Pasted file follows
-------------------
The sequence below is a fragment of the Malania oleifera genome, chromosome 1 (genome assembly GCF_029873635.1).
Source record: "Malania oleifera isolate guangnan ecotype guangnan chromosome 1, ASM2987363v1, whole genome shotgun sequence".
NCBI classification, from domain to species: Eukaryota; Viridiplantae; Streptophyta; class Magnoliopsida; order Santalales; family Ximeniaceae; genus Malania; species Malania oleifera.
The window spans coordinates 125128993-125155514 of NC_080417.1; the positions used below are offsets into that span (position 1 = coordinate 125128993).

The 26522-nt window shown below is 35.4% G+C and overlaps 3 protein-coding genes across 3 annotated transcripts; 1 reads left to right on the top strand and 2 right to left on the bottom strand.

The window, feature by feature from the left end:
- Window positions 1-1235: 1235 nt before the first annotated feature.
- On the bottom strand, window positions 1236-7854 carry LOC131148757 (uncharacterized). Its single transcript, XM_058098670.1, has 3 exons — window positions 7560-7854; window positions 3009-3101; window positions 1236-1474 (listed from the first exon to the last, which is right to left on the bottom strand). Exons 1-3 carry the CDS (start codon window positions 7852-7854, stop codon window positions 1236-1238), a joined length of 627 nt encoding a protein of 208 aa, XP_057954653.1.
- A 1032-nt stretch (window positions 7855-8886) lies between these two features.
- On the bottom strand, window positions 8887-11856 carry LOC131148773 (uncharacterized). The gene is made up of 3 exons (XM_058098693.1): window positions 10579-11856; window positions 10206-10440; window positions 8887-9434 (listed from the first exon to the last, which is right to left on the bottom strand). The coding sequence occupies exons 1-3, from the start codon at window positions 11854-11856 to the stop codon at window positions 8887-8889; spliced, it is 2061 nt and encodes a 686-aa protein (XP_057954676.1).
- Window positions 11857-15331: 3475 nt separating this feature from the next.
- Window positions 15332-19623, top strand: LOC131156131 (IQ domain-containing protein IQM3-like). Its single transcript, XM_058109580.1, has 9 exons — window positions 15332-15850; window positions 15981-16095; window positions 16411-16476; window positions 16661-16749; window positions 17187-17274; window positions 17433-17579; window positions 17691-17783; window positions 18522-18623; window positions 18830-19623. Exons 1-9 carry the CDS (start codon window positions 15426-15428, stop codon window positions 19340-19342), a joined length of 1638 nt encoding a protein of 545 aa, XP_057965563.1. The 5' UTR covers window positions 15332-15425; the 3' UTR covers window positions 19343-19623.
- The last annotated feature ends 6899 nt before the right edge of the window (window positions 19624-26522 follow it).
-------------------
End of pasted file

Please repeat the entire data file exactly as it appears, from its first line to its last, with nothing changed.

The sequence below is a fragment of the Malania oleifera genome, chromosome 1 (genome assembly GCF_029873635.1).
Source record: "Malania oleifera isolate guangnan ecotype guangnan chromosome 1, ASM2987363v1, whole genome shotgun sequence".
NCBI classification, from domain to species: Eukaryota; Viridiplantae; Streptophyta; class Magnoliopsida; order Santalales; family Ximeniaceae; genus Malania; species Malania oleifera.
The window spans coordinates 125128993-125155514 of NC_080417.1; the positions used below are offsets into that span (position 1 = coordinate 125128993).

The 26522-nt window shown below is 35.4% G+C and overlaps 3 protein-coding genes across 3 annotated transcripts; 1 reads left to right on the top strand and 2 right to left on the bottom strand.

The window, feature by feature from the left end:
- Window positions 1-1235: 1235 nt before the first annotated feature.
- On the bottom strand, window positions 1236-7854 carry LOC131148757 (uncharacterized). Its single transcript, XM_058098670.1, has 3 exons — window positions 7560-7854; window positions 3009-3101; window positions 1236-1474 (listed from the first exon to the last, which is right to left on the bottom strand). Exons 1-3 carry the CDS (start codon window positions 7852-7854, stop codon window positions 1236-1238), a joined length of 627 nt encoding a protein of 208 aa, XP_057954653.1.
- A 1032-nt stretch (window positions 7855-8886) lies between these two features.
- On the bottom strand, window positions 8887-11856 carry LOC131148773 (uncharacterized). The gene is made up of 3 exons (XM_058098693.1): window positions 10579-11856; window positions 10206-10440; window positions 8887-9434 (listed from the first exon to the last, which is right to left on the bottom strand). The coding sequence occupies exons 1-3, from the start codon at window positions 11854-11856 to the stop codon at window positions 8887-8889; spliced, it is 2061 nt and encodes a 686-aa protein (XP_057954676.1).
- Window positions 11857-15331: 3475 nt separating this feature from the next.
- Window positions 15332-19623, top strand: LOC131156131 (IQ domain-containing protein IQM3-like). Its single transcript, XM_058109580.1, has 9 exons — window positions 15332-15850; window positions 15981-16095; window positions 16411-16476; window positions 16661-16749; window positions 17187-17274; window positions 17433-17579; window positions 17691-17783; window positions 18522-18623; window positions 18830-19623. Exons 1-9 carry the CDS (start codon window positions 15426-15428, stop codon window positions 19340-19342), a joined length of 1638 nt encoding a protein of 545 aa, XP_057965563.1. The 5' UTR covers window positions 15332-15425; the 3' UTR covers window positions 19343-19623.
- The last annotated feature ends 6899 nt before the right edge of the window (window positions 19624-26522 follow it).